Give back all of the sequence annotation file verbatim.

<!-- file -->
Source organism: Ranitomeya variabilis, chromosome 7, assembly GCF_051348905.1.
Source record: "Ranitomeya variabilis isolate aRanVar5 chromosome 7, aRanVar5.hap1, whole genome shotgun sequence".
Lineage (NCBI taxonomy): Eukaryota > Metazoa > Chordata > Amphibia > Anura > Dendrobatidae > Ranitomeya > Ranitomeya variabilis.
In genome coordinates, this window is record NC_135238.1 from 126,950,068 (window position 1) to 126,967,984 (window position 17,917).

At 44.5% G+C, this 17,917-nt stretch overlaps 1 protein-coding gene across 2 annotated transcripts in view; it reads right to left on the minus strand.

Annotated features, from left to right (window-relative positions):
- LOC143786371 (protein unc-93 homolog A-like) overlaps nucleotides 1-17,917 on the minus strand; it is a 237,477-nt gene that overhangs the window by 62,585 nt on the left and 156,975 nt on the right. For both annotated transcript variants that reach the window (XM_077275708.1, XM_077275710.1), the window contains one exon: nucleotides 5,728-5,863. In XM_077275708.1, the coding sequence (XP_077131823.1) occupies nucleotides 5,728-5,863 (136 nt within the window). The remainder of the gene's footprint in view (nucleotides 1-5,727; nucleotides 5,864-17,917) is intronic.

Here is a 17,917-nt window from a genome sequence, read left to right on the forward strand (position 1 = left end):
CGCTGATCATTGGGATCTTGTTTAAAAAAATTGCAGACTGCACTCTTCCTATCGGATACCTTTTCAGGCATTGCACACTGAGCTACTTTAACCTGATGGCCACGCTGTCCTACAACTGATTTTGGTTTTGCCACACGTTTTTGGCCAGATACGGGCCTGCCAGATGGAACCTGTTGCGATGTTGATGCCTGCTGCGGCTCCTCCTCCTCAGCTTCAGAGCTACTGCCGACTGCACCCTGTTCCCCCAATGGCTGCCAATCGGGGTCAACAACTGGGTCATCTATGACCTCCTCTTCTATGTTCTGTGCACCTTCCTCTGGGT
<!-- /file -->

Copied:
Source organism: Ranitomeya variabilis, chromosome 7, assembly GCF_051348905.1.
Source record: "Ranitomeya variabilis isolate aRanVar5 chromosome 7, aRanVar5.hap1, whole genome shotgun sequence".
Lineage (NCBI taxonomy): Eukaryota > Metazoa > Chordata > Amphibia > Anura > Dendrobatidae > Ranitomeya > Ranitomeya variabilis.
In genome coordinates, this window is record NC_135238.1 from 126,950,068 (window position 1) to 126,967,984 (window position 17,917).

At 44.5% G+C, this 17,917-nt stretch overlaps 1 protein-coding gene across 2 annotated transcripts in view; it reads right to left on the minus strand.

Annotated features, from left to right (window-relative positions):
- LOC143786371 (protein unc-93 homolog A-like) overlaps nucleotides 1-17,917 on the minus strand; it is a 237,477-nt gene that overhangs the window by 62,585 nt on the left and 156,975 nt on the right. For both annotated transcript variants that reach the window (XM_077275708.1, XM_077275710.1), the window contains one exon: nucleotides 5,728-5,863. In XM_077275708.1, the coding sequence (XP_077131823.1) occupies nucleotides 5,728-5,863 (136 nt within the window). The remainder of the gene's footprint in view (nucleotides 1-5,727; nucleotides 5,864-17,917) is intronic.

Here is a 17,917-nt window from a genome sequence, read left to right on the forward strand (position 1 = left end):
CGCTGATCATTGGGATCTTGTTTAAAAAAATTGCAGACTGCACTCTTCCTATCGGATACCTTTTCAGGCATTGCACACTGAGCTACTTTAACCTGATGGCCACGCTGTCCTACAACTGATTTTGGTTTTGCCACACGTTTTTGGCCAGATACGGGCCTGCCAGATGGAACCTGTTGCGATGTTGATGCCTGCTGCGGCTCCTCCTCCTCAGCTTCAGAGCTACTGCCGACTGCACCCTGTTCCCCCAATGGCTGCCAATCGGGGTCAACAACTGGGTCATCTATGACCTCCTCTTCTATGTTCTGTGCACCTTCCTCTGGGT